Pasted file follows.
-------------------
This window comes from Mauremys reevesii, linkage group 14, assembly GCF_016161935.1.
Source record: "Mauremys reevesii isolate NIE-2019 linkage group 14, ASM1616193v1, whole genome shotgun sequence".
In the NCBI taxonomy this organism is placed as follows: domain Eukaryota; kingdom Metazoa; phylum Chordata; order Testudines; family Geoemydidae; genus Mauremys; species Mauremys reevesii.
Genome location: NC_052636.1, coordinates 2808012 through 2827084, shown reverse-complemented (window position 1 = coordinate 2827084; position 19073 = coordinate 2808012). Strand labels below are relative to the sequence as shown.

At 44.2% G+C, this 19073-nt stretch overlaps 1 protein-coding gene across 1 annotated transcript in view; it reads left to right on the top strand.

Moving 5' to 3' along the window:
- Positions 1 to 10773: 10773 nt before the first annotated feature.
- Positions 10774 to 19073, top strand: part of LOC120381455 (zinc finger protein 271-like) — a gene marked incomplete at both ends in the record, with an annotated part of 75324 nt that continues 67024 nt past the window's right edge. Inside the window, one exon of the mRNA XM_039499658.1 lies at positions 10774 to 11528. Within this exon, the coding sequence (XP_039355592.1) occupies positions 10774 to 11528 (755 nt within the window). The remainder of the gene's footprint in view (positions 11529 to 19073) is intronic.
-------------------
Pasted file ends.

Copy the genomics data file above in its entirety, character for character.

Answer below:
This window comes from Mauremys reevesii, linkage group 14, assembly GCF_016161935.1.
Source record: "Mauremys reevesii isolate NIE-2019 linkage group 14, ASM1616193v1, whole genome shotgun sequence".
In the NCBI taxonomy this organism is placed as follows: domain Eukaryota; kingdom Metazoa; phylum Chordata; order Testudines; family Geoemydidae; genus Mauremys; species Mauremys reevesii.
Genome location: NC_052636.1, coordinates 2808012 through 2827084, shown reverse-complemented (window position 1 = coordinate 2827084; position 19073 = coordinate 2808012). Strand labels below are relative to the sequence as shown.

At 44.2% G+C, this 19073-nt stretch overlaps 1 protein-coding gene across 1 annotated transcript in view; it reads left to right on the top strand.

Moving 5' to 3' along the window:
- Positions 1 to 10773: 10773 nt before the first annotated feature.
- Positions 10774 to 19073, top strand: part of LOC120381455 (zinc finger protein 271-like) — a gene marked incomplete at both ends in the record, with an annotated part of 75324 nt that continues 67024 nt past the window's right edge. Inside the window, one exon of the mRNA XM_039499658.1 lies at positions 10774 to 11528. Within this exon, the coding sequence (XP_039355592.1) occupies positions 10774 to 11528 (755 nt within the window). The remainder of the gene's footprint in view (positions 11529 to 19073) is intronic.